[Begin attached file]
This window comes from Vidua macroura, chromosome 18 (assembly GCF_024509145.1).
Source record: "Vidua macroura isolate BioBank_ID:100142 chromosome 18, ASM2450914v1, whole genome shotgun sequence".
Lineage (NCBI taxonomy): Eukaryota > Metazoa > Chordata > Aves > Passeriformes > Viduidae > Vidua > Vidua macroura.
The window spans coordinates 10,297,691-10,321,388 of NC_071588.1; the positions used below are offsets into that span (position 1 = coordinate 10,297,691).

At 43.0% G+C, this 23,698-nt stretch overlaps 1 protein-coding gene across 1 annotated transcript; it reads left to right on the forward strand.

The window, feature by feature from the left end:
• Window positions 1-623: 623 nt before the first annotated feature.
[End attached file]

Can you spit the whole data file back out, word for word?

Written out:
This window comes from Vidua macroura, chromosome 18 (assembly GCF_024509145.1).
Source record: "Vidua macroura isolate BioBank_ID:100142 chromosome 18, ASM2450914v1, whole genome shotgun sequence".
Lineage (NCBI taxonomy): Eukaryota > Metazoa > Chordata > Aves > Passeriformes > Viduidae > Vidua > Vidua macroura.
The window spans coordinates 10,297,691-10,321,388 of NC_071588.1; the positions used below are offsets into that span (position 1 = coordinate 10,297,691).

At 43.0% G+C, this 23,698-nt stretch overlaps 1 protein-coding gene across 1 annotated transcript; it reads left to right on the forward strand.

The window, feature by feature from the left end:
• Window positions 1-623: 623 nt before the first annotated feature.